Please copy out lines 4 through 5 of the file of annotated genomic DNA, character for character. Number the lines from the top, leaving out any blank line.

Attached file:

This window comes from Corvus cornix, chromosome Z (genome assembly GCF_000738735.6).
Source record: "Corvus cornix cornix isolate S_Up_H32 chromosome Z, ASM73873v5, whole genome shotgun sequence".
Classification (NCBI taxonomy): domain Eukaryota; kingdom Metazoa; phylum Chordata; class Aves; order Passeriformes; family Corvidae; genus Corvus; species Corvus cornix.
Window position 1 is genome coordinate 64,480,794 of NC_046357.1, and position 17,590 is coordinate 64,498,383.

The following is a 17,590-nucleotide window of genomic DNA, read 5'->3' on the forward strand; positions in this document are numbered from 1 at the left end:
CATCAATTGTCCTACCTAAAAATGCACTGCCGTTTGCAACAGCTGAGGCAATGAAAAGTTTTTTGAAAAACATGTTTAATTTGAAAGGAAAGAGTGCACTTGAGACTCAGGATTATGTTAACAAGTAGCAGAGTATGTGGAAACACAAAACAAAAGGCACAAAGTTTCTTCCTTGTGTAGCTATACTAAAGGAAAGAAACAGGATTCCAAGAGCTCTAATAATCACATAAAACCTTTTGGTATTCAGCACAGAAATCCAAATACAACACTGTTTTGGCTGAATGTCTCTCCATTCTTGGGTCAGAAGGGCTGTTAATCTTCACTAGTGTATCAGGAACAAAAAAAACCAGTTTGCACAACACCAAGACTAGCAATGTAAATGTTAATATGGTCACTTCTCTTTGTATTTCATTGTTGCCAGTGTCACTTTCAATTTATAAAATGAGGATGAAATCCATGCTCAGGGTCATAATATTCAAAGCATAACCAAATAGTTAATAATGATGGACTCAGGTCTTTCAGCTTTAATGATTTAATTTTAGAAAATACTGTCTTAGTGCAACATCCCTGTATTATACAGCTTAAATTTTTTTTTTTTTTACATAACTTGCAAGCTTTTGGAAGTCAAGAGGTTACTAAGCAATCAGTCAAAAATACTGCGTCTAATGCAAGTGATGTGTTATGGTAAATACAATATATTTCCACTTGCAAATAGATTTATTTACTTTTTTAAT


Window position 1 is genome coordinate 64,480,794 of NC_046357.1, and position 17,590 is coordinate 64,498,383.

The following is a 17,590-nucleotide window of genomic DNA, read 5'->3' on the forward strand; positions in this document are numbered from 1 at the left end: